• “Oslo,” a crackling drama about the little-known back story behind the 1993 Middle East peace talks, won the hard-fought competition for best new play.
• The new musical “Come From Away” won a prize for its director Christopher Ashley, while Rebecca Taichman won a directing award for the play “Indecent.”
• Cynthia Nixon, of “Sex and the City” fame, was recognized for her role in “The Little Foxes,” while Laurie Metcalf, best known for “Roseanne,” won for “A Doll’s House, Part 2.”
• The best musical revival prize went to a nostalgic revival of “Hello, Dolly!” starring Bette Midler, who won the best actress award and gave a stem-winding speech in accepting it.
‘Dear Evan Hansen’ wins big
“Dear Evan Hansen,” a daringly unflinching exploration of loss, lies and loneliness in a high school community, on Sunday won the 2017 Tony Award for best new musical, completing its journey from improbable idea to theatrical triumph.
The challenging and cathartic show, about an anxiety-racked adolescent whose social standing improves when he insinuates himself into the grieving family of a classmate who has killed himself, picked up six awards over the night, including a best leading actor Tony for the twitching-and-tender talk-of-the-town performance by 23-year-old Ben Platt in the title role.
“To all young people watching at home, don’t waste any time trying to be like anybody but yourself, because the things that make you strange are the things that make you powerful,” Mr. Platt said while accepting his award.
The victory by “Dear Evan Hansen” capped a night when Broadway, which has been booming, spread its top honors across several plays and musicals, in contrast to last year, when “Hamilton” swept the board. The ceremony, at Radio City Music Hall, was hosted by Kevin Spacey, who generally stayed away from politics, instead choosing to make fun of his own status as a late-in-the-game and unexpected choice as host.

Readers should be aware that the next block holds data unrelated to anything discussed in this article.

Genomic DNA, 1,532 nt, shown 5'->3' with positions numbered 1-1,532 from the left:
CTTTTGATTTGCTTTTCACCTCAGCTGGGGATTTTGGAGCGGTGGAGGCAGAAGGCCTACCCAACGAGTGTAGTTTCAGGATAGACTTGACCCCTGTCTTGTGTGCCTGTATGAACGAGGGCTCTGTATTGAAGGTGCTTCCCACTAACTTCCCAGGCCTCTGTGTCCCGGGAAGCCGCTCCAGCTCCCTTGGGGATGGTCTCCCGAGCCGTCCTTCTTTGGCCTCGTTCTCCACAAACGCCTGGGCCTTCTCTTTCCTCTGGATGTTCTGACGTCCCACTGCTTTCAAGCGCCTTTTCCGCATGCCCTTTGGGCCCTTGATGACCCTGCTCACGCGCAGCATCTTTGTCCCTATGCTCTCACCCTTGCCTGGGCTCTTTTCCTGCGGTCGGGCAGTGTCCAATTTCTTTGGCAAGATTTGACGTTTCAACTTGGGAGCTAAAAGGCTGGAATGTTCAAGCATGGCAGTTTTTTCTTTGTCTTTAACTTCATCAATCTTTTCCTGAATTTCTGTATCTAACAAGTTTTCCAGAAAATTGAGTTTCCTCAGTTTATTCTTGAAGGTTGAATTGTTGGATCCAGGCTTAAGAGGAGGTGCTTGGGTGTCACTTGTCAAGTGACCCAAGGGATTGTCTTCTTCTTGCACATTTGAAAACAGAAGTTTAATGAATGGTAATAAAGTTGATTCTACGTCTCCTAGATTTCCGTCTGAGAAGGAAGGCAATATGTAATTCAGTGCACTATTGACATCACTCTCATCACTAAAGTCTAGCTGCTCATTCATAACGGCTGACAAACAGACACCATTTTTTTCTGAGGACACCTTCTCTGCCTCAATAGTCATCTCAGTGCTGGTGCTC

An exuberantly nostalgic production of “Hello, Dolly!” won for best musical revival, and its adored star, Bette Midler, won as best leading actress in a musical — her first competitive Tony — 50 years after she stepped onto a Broadway stage in the original production of “Fiddler on the Roof.”
But the night belonged to “Dear Evan Hansen,” which has already made stars not only of Mr. Platt, who previously was best known for appearing in the “Pitch Perfect” films, but also of its young songwriters, Benj Pasek and Justin Paul, who are already at work on multiple Hollywood films, and book writer, Steven Levenson, who recently inked a development deal with 20th Century Fox Television.
In an era when Broadway often means big, “Dear Evan Hansen” is intentionally, insistently intimate — the show has just eight roles and an eight-piece orchestra, and it is being staged in a cozy 984-seat theater. Directed by Michael Greif, “Dear Evan Hansen” is also wholly original — not based on a film, a book or a song catalog — and is one of the first shows on Broadway to integrate social media into its depiction of communication and community.
The musical, with Stacey Mindich as its lead producer, was also budgeted tightly — it cost just $9.5 million to bring to Broadway, which is significantly less than most, and should speed its path to profitability.
Since beginning performances at the Music Box Theater last fall, the show has been doing well at the box office — it is grossing over $1.2 million a week, thanks in part to an average ticket price of $157, and it has succeeded in attracting a relatively youthful audience, which is a rarity on Broadway. A national tour is scheduled to begin in Denver in October 2018.
Rachel Bay Jones, who plays the title character’s worried single mother, took the Tony as best featured actress in a musical. Gavin Creel of “Hello, Dolly!” won best featured actor.
Other musicals came up short. “Natasha, Pierre & the Great Comet of 1812,” the most nominated show of the season, won just two awards, for set and lighting design. “Come From Away,” the Canadian musical about the welcome Newfoundland extended to diverted air travelers after Sept. 11, 2001, won just one: for best direction, by Christopher Ashley. And “Groundhog Day,” an adaptation of the film, was shut out.